The Galaxy Note Series has consistently set the standard for phablets year after year. Now, it’s time for the Samsung Galaxy Note 7 to have a whack at it. Is it the new phablet to beat for 2016? I was fortunate enough to get some hands on time with it to find out.
Samsung Galaxy Note 7 Specs
- 5.7″ QHD Super AMOLED display (1,440 x 2,560 resolution, 515ppi)
- 2.3GHz Exynos 8890 octa-core processor
- Mali 880 MP12 GPU
- Android 6.0 Marshmallow
- 4GB RAM
- 64GB internal storage, expandable via microSD up to 256GB
- 12mp AF rear camera with OIS, f/1.7 aperture, and LED flash
- 5mp FF front camera with f/1.7 aperture
- GPS with A-GPS
- Fingerprint scanner
- Iris scanner
- IP68 dust and water resistance
- USB Type C
- 3,500mAh battery, fast charging supported
- Price: Php39,990
Build Quality and Design
The Note 7 inherits a lot of design cues not just from its predecessor the Note 5, but the Galaxy S7 Edge as well. In fact, it basically looks like a slightly bigger version of the S7 Edge.
It’s easier to hold thanks to a sloped back and reduced width from 76.2mm down to 73.9mm versus the Note 5. Perhaps contributing to the narrowing of its width is the screen’s dual edge design, similar to the S7 Edge.
Here, you can see it next to a Cherry Mobile M1 which has a 5.5 inch screen. The Note 7 still manages to be the slimmer of the two.
Of course, there are a few things that can truly be called upgrades. First, it has an IP68 rating for dust and water resistance, making it the first such Note to get that kind of protection.
Samsung also swapped out Gorilla Glass 4 panels and went with the newer and tougher Gorilla Glass 5.
The Note 7 packs an enviable 5.7″ QHD Super AMOLED display with a resolution of 1,440 x 2,560 and a pixel density of 515ppi. While the resolution is impressive, what’s really striking about it is how vivid images are versus other display technologies. It’s capable of displaying true black, resulting in theoretically infinite contrast. The calibration is also as good as its ever been. Whereas older Notes would sometimes come off as being too saturated and cartoonish, Samsung’s Super AMOLED displays of today have much better color representation.
If there’s anything that sets the Note Series apart, it’s the S-Pen. The Note 7 is certainly no different. I wasn’t able to fully explore the software designed specifically for the S-Pen, there have been a lot of physical improvements to the pen itself that should help improve its usability, software features or not.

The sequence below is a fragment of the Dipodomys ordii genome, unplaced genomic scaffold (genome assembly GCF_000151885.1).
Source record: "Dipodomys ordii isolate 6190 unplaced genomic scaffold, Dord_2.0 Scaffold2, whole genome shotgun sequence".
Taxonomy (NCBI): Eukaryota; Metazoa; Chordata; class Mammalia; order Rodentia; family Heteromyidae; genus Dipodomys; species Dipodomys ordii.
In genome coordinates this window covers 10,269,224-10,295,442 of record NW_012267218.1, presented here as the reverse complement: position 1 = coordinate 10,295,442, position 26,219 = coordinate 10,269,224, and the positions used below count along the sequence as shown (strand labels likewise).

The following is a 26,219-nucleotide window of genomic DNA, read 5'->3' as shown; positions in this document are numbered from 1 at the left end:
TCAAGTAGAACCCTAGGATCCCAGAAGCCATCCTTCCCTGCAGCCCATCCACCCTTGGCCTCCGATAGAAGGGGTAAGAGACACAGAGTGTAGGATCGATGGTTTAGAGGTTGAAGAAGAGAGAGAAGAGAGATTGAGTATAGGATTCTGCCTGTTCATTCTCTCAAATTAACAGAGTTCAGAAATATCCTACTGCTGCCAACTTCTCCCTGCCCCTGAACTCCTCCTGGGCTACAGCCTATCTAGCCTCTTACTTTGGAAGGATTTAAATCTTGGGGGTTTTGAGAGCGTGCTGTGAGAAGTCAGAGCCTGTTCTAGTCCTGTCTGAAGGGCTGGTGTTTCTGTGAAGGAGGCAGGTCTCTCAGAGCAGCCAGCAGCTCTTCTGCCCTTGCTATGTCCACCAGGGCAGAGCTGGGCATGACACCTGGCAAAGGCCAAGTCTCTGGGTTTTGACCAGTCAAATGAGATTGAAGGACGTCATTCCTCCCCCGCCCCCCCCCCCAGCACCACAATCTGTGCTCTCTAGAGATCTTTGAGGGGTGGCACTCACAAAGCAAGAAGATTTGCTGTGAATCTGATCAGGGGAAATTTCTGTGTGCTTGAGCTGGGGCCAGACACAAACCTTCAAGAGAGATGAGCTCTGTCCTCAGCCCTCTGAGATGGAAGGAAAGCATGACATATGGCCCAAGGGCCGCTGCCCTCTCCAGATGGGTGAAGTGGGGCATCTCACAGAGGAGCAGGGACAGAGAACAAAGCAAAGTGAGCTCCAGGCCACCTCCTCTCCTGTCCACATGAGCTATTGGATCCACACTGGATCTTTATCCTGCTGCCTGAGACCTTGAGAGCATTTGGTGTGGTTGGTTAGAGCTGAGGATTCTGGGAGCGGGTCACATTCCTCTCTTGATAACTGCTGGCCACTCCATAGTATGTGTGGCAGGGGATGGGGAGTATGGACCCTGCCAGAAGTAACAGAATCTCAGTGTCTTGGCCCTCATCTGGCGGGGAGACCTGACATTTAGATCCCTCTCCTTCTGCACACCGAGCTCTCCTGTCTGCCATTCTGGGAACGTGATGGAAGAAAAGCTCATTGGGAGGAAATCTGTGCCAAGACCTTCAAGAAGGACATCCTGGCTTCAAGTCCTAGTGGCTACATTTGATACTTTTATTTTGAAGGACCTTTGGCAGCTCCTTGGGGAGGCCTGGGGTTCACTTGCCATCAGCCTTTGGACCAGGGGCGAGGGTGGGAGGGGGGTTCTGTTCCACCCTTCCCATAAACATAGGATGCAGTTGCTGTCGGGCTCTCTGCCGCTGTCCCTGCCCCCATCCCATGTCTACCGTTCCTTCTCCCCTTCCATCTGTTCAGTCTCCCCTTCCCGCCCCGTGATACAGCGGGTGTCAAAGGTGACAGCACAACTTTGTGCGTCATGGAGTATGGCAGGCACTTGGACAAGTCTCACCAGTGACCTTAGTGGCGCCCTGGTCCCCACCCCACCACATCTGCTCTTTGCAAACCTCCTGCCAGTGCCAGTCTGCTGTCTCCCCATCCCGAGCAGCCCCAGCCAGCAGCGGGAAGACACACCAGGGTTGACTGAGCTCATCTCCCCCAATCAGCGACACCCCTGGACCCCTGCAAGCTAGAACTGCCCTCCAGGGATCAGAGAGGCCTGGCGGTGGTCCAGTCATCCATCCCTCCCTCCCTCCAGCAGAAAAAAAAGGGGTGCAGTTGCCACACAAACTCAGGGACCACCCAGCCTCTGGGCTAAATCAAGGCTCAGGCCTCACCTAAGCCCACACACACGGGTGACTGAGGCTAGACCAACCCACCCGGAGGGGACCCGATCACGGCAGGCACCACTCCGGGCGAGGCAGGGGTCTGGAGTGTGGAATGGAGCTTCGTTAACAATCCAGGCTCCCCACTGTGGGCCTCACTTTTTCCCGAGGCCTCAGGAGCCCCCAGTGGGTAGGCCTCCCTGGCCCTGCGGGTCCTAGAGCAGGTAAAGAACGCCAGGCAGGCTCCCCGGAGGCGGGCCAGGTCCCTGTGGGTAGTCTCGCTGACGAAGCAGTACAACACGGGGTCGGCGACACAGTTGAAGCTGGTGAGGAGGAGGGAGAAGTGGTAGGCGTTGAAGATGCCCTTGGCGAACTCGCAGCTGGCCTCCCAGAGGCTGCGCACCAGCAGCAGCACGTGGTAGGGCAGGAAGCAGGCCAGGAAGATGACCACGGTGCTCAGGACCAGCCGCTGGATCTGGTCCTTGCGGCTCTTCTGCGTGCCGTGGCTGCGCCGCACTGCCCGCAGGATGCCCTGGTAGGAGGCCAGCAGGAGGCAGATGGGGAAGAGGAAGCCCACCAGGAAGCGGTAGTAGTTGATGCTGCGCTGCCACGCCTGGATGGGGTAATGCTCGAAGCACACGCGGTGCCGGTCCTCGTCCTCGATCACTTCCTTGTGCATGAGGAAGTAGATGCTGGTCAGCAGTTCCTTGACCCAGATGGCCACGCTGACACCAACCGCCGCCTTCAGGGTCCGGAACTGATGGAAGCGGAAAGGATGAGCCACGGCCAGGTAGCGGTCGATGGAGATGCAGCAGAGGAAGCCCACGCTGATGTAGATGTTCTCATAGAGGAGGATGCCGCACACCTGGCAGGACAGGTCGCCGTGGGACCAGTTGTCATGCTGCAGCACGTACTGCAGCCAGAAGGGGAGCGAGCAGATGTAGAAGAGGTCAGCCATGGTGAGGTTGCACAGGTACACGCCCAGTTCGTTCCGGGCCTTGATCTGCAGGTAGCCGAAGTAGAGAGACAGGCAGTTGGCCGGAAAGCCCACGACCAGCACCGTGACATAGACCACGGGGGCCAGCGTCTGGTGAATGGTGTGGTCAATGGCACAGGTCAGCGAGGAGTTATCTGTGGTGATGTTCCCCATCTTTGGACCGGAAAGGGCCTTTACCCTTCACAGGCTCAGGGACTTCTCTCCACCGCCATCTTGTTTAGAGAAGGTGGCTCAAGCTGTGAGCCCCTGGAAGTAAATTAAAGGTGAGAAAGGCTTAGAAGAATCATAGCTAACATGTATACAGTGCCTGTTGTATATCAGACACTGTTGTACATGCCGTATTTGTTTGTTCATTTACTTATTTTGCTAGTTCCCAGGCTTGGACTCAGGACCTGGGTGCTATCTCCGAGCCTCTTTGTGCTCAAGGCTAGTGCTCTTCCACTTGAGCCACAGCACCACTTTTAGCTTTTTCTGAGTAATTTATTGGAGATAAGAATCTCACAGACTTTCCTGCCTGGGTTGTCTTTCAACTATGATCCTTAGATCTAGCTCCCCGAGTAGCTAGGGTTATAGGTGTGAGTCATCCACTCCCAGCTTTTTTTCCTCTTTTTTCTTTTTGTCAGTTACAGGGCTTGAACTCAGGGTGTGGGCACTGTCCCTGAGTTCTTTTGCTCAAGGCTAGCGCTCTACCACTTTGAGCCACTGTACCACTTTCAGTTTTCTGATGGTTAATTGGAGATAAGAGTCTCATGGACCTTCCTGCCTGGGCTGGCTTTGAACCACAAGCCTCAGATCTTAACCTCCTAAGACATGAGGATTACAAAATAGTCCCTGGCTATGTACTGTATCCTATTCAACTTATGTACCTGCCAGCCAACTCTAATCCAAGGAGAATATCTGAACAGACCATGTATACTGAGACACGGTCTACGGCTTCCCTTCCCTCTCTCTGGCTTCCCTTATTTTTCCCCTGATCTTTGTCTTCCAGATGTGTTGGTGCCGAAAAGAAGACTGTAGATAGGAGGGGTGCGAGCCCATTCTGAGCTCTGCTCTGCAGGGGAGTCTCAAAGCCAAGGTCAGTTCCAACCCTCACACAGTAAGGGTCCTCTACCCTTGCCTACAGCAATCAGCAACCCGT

First, its tip now measures just 0.7mm so it more closely resembles the tip of an actual ballpoint pen. Second, pressure sensitivity has been bumped up and they’ve even managed to reduce the latency even further. Third, it can now work even underwater, so if you’re stuck in the rain taking notes, the S-Pen will keep working as you do.
The Samsung Galaxy Note 7 is driven by the company’s home-baked Exynos 8890 SoC. It’s the same chip found on both the S7 and S7 Edge, which is a bit of a disappointment. That’s not to say that it’s not one of the best chips that can be found in a smartphone, because it is. However, the Note Series represents an entire step up in terms of performance from the Galaxy S series and has typically been gifted with the better processor between the two.
Another slight letdown is that it only comes with 4GB RAM. To be honest, there’s still not a lot of reason for phones to come packing more than that, which is why Samsung may have opted to stick to just 4GB instead of following the trend into 6GB RAM territory and above.
Thankfully though, it seems that Samsung has set the bar higher for storage requirements on their flagships, with the Note 7 packing 64GB RAM. This can be expanded further via microSD up to 256GB.
Easily the best new feature that Samsung has introduced in the Galaxy Note 7 is its iris scanner. It’s built into the front of the device on the other side of the earpiece from the front camera. Once it’s been set up, unlocking the device is almost instantaneous. I’d say it’s even faster than if you were to use the fingerprint scanner.
Another less heralded feature is its Battery Saver Mode, which is said to be able to extend the battery life by an additional 35 hours. There are three different battery saving modes, each one switching off or limiting more features than the other. At the Max preset, the Note 7’s resolution is cut down to just 720p to reduce the load on the GPU.
So Should You Buy the Samsung Galaxy Note 7?
There’s no doubting the Note 7 sets a new standard for today’s phablets. However, it’s lead over the competition isn’t quite as clear cut as it used to be. While it still has arguably the best screen you can get on a phone, its Exynos 8890 SoC isn’t quite as undisputed. It’s also beat in terms of RAM. There are quite a few smartphones coming out with 6GB RAM, some of which aren’t necessarily flagship class.
However, I’d still say that the Samsung Galaxy Note 7 has earned its Php39,990 price tag. Not only does it have possible the best screen you can get, but it also comes with Gorilla Glass 5, an iris scanner, and S-Pen functionality that no other phone is able to offer yet. Would I buy it? If I had the money, I certainly would.